I used to be one of those people who LOVED Christmas - everything about it. I planned and hosted a big holiday party for my friends every year. I searched high and low for the absolute, most perfect gifts for my family and friends, and usually started shopping in September. Christmas would almost always be spent with my immediate family and my maternal grandparents; like something out of a Hallmark card - family gathered together to celebrate the season. On the surface, it all sounds wonderful. Look closer and you can spot some cracks in the veneer.

SOCIAL COMMITMENTS: Just say no.
The holiday party that I hosted each year for many years was fun. It was also a lot of work, cost a lot of money and, always, I drank far too much and was left with a horrific hangover, sometimes for two days. I won't lie - I loved it for a long time but when I started to love it less and then, subsequently, stopped drinking alcohol, it was time to end that particular tradition.

As my work life has become busier and depression and anxiety have played a larger role in my life, I have had to become very conscious of what I commit to, whether it's at work or outside of work, and how that will impact my mental health. I don't do a lot of socializing anymore and that is by choice. Add introversion to anxiety and you will learn quickly how vital it is to guard your energy levels.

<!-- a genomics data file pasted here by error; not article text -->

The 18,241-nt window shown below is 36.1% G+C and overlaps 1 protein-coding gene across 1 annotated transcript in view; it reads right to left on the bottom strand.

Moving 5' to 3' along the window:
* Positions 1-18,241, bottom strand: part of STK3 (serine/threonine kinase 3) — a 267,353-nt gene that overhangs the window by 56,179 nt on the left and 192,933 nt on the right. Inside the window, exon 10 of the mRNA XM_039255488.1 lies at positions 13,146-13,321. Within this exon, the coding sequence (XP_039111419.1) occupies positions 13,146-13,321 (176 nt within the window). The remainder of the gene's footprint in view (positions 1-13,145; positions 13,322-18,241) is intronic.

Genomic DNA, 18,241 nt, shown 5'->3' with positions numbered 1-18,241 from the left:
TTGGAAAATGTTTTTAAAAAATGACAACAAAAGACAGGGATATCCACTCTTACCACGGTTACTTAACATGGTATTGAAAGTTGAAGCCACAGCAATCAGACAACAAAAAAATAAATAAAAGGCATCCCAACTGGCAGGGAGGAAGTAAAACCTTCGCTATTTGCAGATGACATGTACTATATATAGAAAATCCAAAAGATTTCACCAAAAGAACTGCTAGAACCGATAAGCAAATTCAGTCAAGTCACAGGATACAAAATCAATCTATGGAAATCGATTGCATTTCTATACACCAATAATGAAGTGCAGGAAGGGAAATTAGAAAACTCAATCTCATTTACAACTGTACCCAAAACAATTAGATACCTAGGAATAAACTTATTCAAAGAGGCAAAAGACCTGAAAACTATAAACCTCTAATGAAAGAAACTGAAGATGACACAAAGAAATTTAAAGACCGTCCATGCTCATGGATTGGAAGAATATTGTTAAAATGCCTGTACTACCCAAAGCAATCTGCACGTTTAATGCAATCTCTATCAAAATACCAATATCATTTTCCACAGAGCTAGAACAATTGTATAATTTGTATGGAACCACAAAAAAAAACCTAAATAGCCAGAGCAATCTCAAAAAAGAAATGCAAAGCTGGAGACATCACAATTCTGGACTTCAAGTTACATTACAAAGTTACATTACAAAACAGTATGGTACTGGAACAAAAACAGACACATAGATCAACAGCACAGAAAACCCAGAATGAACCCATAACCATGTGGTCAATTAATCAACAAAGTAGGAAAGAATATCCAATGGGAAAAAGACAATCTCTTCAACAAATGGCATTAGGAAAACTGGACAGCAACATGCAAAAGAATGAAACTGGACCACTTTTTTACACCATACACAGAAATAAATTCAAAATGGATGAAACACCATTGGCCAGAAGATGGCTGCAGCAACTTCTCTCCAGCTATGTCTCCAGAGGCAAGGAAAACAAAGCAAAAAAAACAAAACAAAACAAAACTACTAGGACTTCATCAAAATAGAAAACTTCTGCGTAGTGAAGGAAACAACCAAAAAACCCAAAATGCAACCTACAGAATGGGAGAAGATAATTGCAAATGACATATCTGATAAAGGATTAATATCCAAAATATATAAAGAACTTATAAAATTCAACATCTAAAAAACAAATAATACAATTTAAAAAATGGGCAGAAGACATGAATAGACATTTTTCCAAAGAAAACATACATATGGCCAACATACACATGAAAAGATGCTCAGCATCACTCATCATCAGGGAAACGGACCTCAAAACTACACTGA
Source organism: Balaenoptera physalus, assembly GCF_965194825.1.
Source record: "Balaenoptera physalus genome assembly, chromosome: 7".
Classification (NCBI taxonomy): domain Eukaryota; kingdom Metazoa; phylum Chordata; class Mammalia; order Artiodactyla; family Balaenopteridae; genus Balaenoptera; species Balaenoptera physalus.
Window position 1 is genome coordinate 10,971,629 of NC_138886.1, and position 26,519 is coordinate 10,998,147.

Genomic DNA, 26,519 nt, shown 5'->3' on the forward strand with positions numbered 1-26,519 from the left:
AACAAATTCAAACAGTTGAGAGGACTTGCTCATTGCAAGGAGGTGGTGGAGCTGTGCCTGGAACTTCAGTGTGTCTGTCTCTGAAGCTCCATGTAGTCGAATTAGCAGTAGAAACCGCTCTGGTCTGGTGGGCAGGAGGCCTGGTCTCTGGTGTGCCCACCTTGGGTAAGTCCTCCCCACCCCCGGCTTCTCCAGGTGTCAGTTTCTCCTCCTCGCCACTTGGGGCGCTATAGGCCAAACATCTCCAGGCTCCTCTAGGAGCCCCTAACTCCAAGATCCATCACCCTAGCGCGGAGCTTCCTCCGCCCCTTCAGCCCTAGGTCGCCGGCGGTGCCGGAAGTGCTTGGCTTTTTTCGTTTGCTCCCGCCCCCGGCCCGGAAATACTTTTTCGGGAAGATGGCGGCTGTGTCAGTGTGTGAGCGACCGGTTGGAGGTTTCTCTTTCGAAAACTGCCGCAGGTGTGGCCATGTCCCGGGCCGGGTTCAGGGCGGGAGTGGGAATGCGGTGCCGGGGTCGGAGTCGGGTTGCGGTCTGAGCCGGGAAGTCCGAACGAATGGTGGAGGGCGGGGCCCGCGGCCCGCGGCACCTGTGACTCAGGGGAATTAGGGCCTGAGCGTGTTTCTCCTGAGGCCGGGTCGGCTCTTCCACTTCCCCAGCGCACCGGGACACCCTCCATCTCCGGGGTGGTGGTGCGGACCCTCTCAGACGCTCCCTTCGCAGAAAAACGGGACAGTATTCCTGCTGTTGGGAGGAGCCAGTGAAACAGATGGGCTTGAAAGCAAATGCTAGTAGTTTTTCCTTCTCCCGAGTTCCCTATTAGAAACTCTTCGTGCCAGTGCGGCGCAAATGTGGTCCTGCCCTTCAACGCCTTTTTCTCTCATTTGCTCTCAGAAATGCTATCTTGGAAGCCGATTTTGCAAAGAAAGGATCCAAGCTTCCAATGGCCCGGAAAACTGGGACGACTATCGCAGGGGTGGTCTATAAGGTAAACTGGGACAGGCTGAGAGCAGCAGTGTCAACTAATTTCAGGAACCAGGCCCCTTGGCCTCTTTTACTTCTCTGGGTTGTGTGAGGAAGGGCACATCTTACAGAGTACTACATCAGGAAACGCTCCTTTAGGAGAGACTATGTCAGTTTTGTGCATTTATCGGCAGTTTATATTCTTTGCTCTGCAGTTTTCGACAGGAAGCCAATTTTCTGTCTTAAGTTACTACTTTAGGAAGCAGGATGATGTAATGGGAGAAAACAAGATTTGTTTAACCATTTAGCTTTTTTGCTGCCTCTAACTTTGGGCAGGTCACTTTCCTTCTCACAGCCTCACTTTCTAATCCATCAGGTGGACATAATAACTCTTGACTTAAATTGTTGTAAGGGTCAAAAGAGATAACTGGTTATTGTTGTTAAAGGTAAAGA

Start saying no. I am getting much better at this but it's a work in progress. Now, before I commit to something, I ask myself, what will this cost me in terms of my wellbeing? If the cost is too high, it's a no-go.

SHOPPING: What IS the perfect gift?
I have always loved shopping. I remember when I was a teenager taking the bus to the mall on Saturdays and wandering the stores for hours on end. I hated Sundays because the stores were all closed. As I became an adult and began living with a mood disorder, the shopping became something that I used to soothe my bruised spirit. It worked until I would get my credit card bill and then reality would hit me hard. My mood would sink and what was the answer to that? More shopping, of course. It was a cycle that I would live with for two decades and that really did a number on my credit rating. And, full disclosure, it's something that I am still working on.